Sanitation and climate: assessing resilience and emissions (SCARE)

Dired Dawa sludge disposal site
Dired Dawa sludge disposal site Image credit: Abraham Geremew

SCARE is a three-year project funded by the Bill and Melinda Gates Foundation. It focuses on two inter-related, critical areas of water and sanitation services related to climate change: - greenhouse gas emissions from on-site sanitation systems and resilience of sanitation services to climate change.

Understanding both these issues is critical for governments and policy makers to be able to make informed choices in trade-offs between reducing emissions and developing resilient and sustainable services that protect public health.  The key aspects of this research include:

  • providing improved estimates of greenhouse gas emissions associated with on-site sanitation in urban areas and small towns. This will help us to identify the technology and management options that will optimise the reduction in emissions with safe and reliable services that meet the needs of women and girls.
  • improving understanding of how to enhance the resilience of sanitation services, with regards to climate change and greenhouse gas reduction, in resource-limited settings
  • improving the availability of climate products and services, such as climate projections and data, in an accessible manner for operational and policy decision-making in sanitation services in low- and middle-income countries. 
House with outside toilet, Nepal.
House with outside toilet, Nepal. Image credit: Prativa Poudel

Working with local stakeholders, government, and policy makers

Field research and policy engagement will take place in

  • South Asia (Nepal)
  • East Africa (Ethiopia and Uganda)
  • West Africa (Senegal)

Given the political priority accorded to improving sanitation services in the countries and their increasing economic development, significant investments in improving safely managed sanitation can be expected in the short- to medium term. Choices made about technology and service delivery approach will have a profound impact on whether these investments minimise emissions from sanitation and whether sanitation services are resilient to increasing climate threats. Undertaking work in four countries will allow a better understanding of how emissions vary with context and to understand resilience in different climates.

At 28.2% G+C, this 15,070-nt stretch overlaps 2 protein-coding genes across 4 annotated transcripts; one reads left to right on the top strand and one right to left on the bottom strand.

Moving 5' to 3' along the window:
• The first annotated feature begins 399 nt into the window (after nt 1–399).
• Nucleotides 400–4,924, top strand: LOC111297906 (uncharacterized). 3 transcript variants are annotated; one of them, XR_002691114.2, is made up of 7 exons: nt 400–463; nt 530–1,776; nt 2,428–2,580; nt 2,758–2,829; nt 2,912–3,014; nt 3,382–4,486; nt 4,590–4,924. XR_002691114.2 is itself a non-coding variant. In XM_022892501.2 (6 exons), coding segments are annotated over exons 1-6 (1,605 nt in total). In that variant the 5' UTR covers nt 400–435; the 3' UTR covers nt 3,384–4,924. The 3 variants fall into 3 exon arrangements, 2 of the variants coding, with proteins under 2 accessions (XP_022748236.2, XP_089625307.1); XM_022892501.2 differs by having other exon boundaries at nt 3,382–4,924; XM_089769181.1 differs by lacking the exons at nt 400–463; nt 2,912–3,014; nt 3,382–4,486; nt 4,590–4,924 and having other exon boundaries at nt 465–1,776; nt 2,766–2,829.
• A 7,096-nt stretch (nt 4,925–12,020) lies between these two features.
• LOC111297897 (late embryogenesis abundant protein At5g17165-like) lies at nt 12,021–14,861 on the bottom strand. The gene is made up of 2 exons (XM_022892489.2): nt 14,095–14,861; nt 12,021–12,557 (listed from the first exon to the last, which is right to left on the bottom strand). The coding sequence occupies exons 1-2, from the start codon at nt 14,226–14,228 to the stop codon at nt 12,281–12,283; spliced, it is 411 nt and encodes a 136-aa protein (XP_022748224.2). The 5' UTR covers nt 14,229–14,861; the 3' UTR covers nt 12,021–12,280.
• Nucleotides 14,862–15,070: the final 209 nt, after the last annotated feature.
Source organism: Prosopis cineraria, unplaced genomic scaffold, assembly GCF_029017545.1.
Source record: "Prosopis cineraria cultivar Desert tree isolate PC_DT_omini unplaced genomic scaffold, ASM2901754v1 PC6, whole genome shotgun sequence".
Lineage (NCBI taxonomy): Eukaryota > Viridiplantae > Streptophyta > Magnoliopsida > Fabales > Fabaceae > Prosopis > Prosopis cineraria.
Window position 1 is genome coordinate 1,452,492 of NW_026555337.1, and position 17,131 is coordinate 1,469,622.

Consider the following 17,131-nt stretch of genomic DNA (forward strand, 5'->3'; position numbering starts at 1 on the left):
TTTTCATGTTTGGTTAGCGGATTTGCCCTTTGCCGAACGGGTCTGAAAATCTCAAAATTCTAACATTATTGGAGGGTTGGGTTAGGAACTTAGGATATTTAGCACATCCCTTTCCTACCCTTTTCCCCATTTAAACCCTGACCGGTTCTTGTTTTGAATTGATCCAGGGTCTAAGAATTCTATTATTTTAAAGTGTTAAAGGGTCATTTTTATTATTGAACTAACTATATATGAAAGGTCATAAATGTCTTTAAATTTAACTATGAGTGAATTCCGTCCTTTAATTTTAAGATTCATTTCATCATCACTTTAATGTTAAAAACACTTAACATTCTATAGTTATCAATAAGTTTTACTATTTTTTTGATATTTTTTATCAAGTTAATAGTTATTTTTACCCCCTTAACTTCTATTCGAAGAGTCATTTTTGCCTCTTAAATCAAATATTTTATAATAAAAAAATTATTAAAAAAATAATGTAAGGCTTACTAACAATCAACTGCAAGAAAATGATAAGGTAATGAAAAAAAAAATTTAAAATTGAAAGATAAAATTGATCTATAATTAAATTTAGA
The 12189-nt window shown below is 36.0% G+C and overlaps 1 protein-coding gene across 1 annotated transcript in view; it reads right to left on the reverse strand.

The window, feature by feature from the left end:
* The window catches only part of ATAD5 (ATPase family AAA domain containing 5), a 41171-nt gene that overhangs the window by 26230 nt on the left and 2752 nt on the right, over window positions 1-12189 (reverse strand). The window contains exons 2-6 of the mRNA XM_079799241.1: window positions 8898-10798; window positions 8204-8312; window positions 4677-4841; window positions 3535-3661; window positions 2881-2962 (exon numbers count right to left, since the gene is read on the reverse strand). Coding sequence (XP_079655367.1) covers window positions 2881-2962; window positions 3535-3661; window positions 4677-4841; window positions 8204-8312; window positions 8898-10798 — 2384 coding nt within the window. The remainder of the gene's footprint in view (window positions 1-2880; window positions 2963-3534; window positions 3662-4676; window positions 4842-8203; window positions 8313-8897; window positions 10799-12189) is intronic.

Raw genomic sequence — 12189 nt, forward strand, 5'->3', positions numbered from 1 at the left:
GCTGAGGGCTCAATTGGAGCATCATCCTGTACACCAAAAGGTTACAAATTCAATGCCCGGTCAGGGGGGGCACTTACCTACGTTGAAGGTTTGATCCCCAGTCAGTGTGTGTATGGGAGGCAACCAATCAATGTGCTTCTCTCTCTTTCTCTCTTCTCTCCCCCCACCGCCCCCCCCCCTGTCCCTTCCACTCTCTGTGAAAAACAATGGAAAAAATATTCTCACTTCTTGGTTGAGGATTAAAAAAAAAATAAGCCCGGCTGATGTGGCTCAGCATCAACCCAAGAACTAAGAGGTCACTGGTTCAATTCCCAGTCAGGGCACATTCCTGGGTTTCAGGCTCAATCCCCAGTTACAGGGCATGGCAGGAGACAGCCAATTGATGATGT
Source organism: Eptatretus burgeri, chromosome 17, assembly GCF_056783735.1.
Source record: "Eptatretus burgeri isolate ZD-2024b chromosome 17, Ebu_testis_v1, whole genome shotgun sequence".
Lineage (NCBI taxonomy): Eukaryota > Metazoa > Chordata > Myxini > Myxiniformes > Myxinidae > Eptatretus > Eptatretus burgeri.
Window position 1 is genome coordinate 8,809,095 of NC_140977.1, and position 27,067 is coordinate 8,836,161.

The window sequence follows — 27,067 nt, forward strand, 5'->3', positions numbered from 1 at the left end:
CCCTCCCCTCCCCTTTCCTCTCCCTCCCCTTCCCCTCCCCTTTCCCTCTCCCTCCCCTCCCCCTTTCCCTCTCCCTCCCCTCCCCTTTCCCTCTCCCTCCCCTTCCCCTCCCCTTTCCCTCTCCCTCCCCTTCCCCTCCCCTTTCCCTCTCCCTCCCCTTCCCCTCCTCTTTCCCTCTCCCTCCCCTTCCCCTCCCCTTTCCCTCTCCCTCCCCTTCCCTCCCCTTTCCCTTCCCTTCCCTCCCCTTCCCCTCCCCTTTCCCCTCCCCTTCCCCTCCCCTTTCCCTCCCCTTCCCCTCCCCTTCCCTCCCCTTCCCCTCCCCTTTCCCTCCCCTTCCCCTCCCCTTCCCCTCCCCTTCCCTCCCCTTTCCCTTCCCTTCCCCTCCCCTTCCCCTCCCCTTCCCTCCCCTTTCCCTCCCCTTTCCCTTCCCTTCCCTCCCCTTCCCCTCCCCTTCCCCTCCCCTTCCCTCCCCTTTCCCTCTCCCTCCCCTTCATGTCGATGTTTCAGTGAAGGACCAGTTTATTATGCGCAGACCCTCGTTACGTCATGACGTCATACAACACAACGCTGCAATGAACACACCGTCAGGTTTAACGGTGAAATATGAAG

Developing tools and methods

The SCARE project is developing a range of tools and methods for assessing emissions and resilience. As these are developed and tested, we will make these available on our website.

Pre COP 26 event recording

Project team

The project is being undertaken by a consortium of international cross-disciplinary partners:

  • University of Bristol, UK (PI Professor Guy Howard, School of Civil Aerospace and Mechanical Engineering)
  • University of Leeds, UK (Co-I: Professor Barbara Evans, School of Civil Engineering)
  • University of Technology Sydney, Australia (Co-I: Professor Juliet Willetts, Institute for Sustainable Futures)
  • Kathmandu University, Nepal (Co-I: Professor Dr. Subodh Sharma, School of Science)
  • Haramaya University, Ethiopia (Co-I: Dr Abraham Gemerew, College of Health and Medical Sciences, School of Science)
  • Kyambogo University, Uganda (Co-I: Dr Kenan Okurut, Dept. of Building and Civil Engineering)
  • Global Green Growth Institute (GGGI), (Co-I: Ms Nathalie Andre, Sanitation Specialist)
A residence in Dhankuta Municipality affected by mudslip and landslide as a result of heavy rainfall in the monsoon of 2020.
Heavy rainfall in the monsoon of 2020 resulted in mudslip and landslide in some places in Dhankuta Municipality. Image credit: Anjali Manandhar Sherpa
Image showing a pit in Nepal.
Pit in Nepal Image credit: Anish Ghimire
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